India needs to find additional sources of financing for a sharp scaling up of welfare spending needed to achieve sustainable development goals (SDG) such as eradication of poverty and inequality by 2030, federal policy think tank Niti Aayog said in a report on Monday.
A voluntary review of the country’s performance in sustainable development that Niti Aayog presented at a virtual UN meeting said the country has made remarkable progress in this area but there were several challenges ahead and that there was a need for finding more resources given that coronavirus pandemic has disrupted plans and timelines.
The voluntary national review of sustainable development, the second such report by Niti Aayog, said the ambitious goals and targets set under the sustainable development goals framework must be supported with adequate financial resources. Niti Aayog said it has partnered with the International Monetary Fund (IMF) to find the cost of achieving the welfare goals.
“The study has made preliminary estimates that India needs to increase its SDG spending by an additional 6.2% of its GDP until 2030. The ways and means for this additional financing needs to be identified,” the report said.
It was also crucial to make sure that budget allocations align with SDG priorities. This signals the need for a sharp scale up in public spending. India’s total central government spending including transfers to states in FY20 was estimated in February at ₹26.9 trillion, which was 13% of the estimated ₹204 trillion GDP, union budget documents showed.
Rajiv Kumar, vice chairman of Niti Aayog said in his message, which is part of the report, that a ten-year period was a compact time frame for implementing sea changes across sectors for a nation and that India did not have the luxury of time. “The COVID-19 pandemic has caused disruptions to plans and timelines. Therefore, we have every reason to double or triple our efforts for achieving the targets of the Agenda 2030,” said Kumar.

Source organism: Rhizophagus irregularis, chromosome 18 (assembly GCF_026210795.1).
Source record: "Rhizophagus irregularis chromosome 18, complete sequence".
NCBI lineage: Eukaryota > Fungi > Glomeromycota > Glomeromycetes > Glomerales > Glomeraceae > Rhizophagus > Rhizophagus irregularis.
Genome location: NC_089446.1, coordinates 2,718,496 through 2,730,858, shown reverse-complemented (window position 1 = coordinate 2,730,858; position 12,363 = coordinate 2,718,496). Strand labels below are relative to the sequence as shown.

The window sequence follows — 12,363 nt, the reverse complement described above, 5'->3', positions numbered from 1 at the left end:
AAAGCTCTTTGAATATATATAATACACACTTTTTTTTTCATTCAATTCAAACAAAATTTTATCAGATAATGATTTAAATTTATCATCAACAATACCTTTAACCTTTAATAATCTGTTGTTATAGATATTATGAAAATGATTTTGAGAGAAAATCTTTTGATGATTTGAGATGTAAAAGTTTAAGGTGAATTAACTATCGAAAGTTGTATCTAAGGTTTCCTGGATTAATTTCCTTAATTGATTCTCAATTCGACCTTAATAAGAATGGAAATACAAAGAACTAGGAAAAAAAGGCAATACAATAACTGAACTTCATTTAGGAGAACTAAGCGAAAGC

The challenges ahead include regional disparities in poverty reduction, feminisation of poverty (women being more poor), demand-supply gaps in housing and other amenities as well as in economic opportunities due to rapid urbanisation and the need for redesigning education and skill development so that workers get gainful employment, the report pointed out.
“Much of India’s poverty is concentrated in rural areas and in low-income states. The difference among states in terms of the proportion of people living below the poverty line is stark: Chhattisgarh has 39.9% of people living below poverty while the corresponding figure for Andaman & Nicobar Islands is 1%,” the report said.
The Narendra Modi administration had set the target of scaling up the economy to $5 trillion by 2024, but the pandemic and the national lockdown dealt a severe blow to the economy. Analysts expect a GDP contraction in the June quarter. As per India’s own assessment, states like Kerala, Himachal Pradesh, Chandigarh, Tamil Nadu and Puducherry have scored well in welfare activities. – Livemint